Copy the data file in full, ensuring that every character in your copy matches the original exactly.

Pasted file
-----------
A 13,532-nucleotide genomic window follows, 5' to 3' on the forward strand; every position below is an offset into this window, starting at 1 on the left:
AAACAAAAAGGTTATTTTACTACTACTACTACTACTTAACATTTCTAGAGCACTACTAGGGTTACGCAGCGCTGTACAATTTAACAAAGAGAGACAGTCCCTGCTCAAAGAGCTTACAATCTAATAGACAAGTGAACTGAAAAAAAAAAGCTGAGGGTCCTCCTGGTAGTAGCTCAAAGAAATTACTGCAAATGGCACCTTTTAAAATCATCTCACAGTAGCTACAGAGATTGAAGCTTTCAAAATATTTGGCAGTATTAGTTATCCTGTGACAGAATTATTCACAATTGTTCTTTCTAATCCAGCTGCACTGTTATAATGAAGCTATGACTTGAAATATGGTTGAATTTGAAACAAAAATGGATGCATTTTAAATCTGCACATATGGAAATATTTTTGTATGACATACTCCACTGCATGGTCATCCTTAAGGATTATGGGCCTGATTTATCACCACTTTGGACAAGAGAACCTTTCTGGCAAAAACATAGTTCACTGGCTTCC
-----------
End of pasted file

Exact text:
A 13,532-nucleotide genomic window follows, 5' to 3' on the forward strand; every position below is an offset into this window, starting at 1 on the left:
AAACAAAAAGGTTATTTTACTACTACTACTACTACTTAACATTTCTAGAGCACTACTAGGGTTACGCAGCGCTGTACAATTTAACAAAGAGAGACAGTCCCTGCTCAAAGAGCTTACAATCTAATAGACAAGTGAACTGAAAAAAAAAAGCTGAGGGTCCTCCTGGTAGTAGCTCAAAGAAATTACTGCAAATGGCACCTTTTAAAATCATCTCACAGTAGCTACAGAGATTGAAGCTTTCAAAATATTTGGCAGTATTAGTTATCCTGTGACAGAATTATTCACAATTGTTCTTTCTAATCCAGCTGCACTGTTATAATGAAGCTATGACTTGAAATATGGTTGAATTTGAAACAAAAATGGATGCATTTTAAATCTGCACATATGGAAATATTTTTGTATGACATACTCCACTGCATGGTCATCCTTAAGGATTATGGGCCTGATTTATCACCACTTTGGACAAGAGAACCTTTCTGGCAAAAACATAGTTCACTGGCTTCC